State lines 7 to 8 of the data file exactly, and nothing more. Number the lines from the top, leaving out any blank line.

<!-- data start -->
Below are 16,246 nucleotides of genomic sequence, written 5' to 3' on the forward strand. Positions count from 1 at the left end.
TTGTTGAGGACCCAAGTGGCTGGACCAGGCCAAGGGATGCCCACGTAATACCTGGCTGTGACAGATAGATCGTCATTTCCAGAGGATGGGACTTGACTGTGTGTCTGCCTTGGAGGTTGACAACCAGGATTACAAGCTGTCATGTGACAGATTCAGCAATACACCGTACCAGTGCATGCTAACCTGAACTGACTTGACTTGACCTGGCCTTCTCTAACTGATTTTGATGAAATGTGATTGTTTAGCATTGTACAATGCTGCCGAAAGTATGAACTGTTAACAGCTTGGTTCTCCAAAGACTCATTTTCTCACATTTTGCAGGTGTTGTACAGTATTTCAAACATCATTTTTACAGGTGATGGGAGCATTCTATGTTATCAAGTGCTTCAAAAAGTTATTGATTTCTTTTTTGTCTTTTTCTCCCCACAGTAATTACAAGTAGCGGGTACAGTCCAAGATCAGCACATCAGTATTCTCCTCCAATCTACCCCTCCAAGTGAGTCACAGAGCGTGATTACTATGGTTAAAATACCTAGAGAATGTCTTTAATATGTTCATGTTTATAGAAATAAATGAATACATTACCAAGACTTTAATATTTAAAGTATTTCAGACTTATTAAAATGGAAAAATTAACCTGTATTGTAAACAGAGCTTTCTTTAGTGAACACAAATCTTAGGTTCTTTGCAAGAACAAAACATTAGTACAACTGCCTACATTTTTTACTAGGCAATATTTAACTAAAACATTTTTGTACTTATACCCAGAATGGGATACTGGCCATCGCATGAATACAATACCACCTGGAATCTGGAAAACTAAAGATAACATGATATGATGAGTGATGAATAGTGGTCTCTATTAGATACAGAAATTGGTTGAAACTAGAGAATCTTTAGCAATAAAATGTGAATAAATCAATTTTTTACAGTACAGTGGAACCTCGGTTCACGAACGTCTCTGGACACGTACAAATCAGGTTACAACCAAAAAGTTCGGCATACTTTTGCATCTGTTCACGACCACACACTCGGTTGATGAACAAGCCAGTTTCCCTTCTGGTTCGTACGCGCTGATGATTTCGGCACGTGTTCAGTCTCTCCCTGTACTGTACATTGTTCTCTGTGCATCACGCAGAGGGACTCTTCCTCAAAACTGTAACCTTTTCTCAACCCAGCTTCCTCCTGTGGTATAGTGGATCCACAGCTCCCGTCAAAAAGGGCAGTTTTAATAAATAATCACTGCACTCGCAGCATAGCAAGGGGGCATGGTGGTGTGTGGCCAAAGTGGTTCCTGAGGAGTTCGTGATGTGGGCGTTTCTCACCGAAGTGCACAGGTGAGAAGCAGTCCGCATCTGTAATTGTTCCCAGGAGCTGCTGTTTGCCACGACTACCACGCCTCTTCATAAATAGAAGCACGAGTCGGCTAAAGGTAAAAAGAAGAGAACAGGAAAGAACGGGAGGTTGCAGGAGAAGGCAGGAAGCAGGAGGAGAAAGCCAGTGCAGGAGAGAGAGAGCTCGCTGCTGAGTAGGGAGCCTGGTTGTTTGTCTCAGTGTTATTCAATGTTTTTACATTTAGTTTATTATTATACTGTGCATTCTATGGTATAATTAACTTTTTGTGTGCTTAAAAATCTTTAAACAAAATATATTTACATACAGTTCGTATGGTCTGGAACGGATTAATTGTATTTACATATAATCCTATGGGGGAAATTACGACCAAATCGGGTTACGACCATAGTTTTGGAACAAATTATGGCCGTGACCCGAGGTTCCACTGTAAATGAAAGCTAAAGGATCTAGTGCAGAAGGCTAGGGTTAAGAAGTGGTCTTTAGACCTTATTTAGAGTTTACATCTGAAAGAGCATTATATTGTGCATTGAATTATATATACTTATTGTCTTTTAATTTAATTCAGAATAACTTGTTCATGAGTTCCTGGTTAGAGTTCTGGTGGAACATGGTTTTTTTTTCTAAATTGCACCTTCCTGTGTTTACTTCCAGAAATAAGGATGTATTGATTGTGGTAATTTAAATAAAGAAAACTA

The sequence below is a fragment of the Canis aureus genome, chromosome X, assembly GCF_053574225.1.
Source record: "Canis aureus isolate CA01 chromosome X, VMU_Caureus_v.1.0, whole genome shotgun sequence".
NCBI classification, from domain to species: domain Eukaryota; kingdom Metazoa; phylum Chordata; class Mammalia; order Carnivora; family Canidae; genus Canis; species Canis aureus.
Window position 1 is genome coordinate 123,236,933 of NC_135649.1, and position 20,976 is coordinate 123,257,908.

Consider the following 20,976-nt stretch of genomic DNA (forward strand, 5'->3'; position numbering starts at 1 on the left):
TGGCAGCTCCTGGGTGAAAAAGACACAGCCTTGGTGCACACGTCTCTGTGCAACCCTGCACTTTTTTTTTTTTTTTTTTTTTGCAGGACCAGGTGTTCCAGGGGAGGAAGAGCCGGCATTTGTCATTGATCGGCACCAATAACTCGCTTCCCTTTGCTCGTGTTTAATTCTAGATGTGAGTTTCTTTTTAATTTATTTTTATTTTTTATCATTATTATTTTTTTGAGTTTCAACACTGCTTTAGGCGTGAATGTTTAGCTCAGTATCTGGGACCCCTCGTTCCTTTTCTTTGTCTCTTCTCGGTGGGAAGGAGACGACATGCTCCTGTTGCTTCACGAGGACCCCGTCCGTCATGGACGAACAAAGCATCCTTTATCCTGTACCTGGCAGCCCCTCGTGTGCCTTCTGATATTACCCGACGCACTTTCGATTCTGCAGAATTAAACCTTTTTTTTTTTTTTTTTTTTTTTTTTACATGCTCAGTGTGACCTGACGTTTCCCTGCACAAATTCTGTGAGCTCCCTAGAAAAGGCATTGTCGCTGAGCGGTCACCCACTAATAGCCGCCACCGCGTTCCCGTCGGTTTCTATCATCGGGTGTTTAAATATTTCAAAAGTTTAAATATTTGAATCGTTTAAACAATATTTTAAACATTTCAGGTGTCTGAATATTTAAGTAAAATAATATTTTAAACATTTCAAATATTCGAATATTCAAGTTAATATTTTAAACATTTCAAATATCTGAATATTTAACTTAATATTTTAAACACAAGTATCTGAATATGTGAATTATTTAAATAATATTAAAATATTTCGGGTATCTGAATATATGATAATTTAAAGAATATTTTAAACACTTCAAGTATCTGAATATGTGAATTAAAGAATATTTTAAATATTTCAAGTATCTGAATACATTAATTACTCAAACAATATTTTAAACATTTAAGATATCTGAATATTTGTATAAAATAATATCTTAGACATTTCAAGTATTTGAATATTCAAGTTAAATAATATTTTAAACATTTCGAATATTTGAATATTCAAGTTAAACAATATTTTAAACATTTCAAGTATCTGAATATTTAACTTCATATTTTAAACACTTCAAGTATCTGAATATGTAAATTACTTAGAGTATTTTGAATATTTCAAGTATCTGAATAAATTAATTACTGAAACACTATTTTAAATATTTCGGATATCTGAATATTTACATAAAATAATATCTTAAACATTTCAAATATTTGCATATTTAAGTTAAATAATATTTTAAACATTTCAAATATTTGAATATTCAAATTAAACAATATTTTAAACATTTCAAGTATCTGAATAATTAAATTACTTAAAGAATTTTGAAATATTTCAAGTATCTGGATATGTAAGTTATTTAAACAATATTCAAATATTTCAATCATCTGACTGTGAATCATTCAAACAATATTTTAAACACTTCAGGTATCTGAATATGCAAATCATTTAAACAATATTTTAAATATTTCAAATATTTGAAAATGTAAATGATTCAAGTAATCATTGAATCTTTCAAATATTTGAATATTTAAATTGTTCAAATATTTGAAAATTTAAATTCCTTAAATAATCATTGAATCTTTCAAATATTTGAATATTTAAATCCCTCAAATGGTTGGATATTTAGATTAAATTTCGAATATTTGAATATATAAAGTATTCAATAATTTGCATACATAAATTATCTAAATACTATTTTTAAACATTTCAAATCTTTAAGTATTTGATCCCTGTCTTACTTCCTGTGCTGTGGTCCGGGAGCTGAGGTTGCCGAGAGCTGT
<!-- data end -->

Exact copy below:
Consider the following 20,976-nt stretch of genomic DNA (forward strand, 5'->3'; position numbering starts at 1 on the left):
TGGCAGCTCCTGGGTGAAAAAGACACAGCCTTGGTGCACACGTCTCTGTGCAACCCTGCACTTTTTTTTTTTTTTTTTTTTTGCAGGACCAGGTGTTCCAGGGGAGGAAGAGCCGGCATTTGTCATTGATCGGCACCAATAACTCGCTTCCCTTTGCTCGTGTTTAATTCTAGATGTGAGTTTCTTTTTAATTTATTTTTATTTTTTATCATTATTATTTTTTTGAGTTTCAACACTGCTTTAGGCGTGAATGTTTAGCTCAGTATCTGGGACCCCTCGTTCCTTTTCTTTGTCTCTTCTCGGTGGGAAGGAGACGACATGCTCCTGTTGCTTCACGAGGACCCCGTCCGTCATGGACGAACAAAGCATCCTTTATCCTGTACCTGGCAGCCCCTCGTGTGCCTTCTGATATTACCCGACGCACTTTCGATTCTGCAGAATTAAACCTTTTTTTTTTTTTTTTTTTTTTTTTTACATGCTCAGTGTGACCTGACGTTTCCCTGCACAAATTCTGTGAGCTCCCTAGAAAAGGCATTGTCGCTGAGCGGTCACCCACTAATAGCCGCCACCGCGTTCCCGTCGGTTTCTATCATCGGGTGTTTAAATATTTCAAAAGTTTAAATATTTGAATCGTTTAAACAATATTTTAAACATTTCAGGTGTCTGAATATTTAAGTAAAATAATATTTTAAACATTTCAAATATTCGAATATTCAAGTTAATATTTTAAACATTTCAAATATCTGAATATTTAACTTAATATTTTAAACACAAGTATCTGAATATGTGAATTATTTAAATAATATTAAAATATTTCGGGTATCTGAATATATGATAATTTAAAGAATATTTTAAACACTTCAAGTATCTGAATATGTGAATTAAAGAATATTTTAAATATTTCAAGTATCTGAATACATTAATTACTCAAACAATATTTTAAACATTTAAGATATCTGAATATTTGTATAAAATAATATCTTAGACATTTCAAGTATTTGAATATTCAAGTTAAATAATATTTTAAACATTTCGAATATTTGAATATTCAAGTTAAACAATATTTTAAACATTTCAAGTATCTGAATATTTAACTTCATATTTTAAACACTTCAAGTATCTGAATATGTAAATTACTTAGAGTATTTTGAATATTTCAAGTATCTGAATAAATTAATTACTGAAACACTATTTTAAATATTTCGGATATCTGAATATTTACATAAAATAATATCTTAAACATTTCAAATATTTGCATATTTAAGTTAAATAATATTTTAAACATTTCAAATATTTGAATATTCAAATTAAACAATATTTTAAACATTTCAAGTATCTGAATAATTAAATTACTTAAAGAATTTTGAAATATTTCAAGTATCTGGATATGTAAGTTATTTAAACAATATTCAAATATTTCAATCATCTGACTGTGAATCATTCAAACAATATTTTAAACACTTCAGGTATCTGAATATGCAAATCATTTAAACAATATTTTAAATATTTCAAATATTTGAAAATGTAAATGATTCAAGTAATCATTGAATCTTTCAAATATTTGAATATTTAAATTGTTCAAATATTTGAAAATTTAAATTCCTTAAATAATCATTGAATCTTTCAAATATTTGAATATTTAAATCCCTCAAATGGTTGGATATTTAGATTAAATTTCGAATATTTGAATATATAAAGTATTCAATAATTTGCATACATAAATTATCTAAATACTATTTTTAAACATTTCAAATCTTTAAGTATTTGATCCCTGTCTTACTTCCTGTGCTGTGGTCCGGGAGCTGAGGTTGCCGAGAGCTGT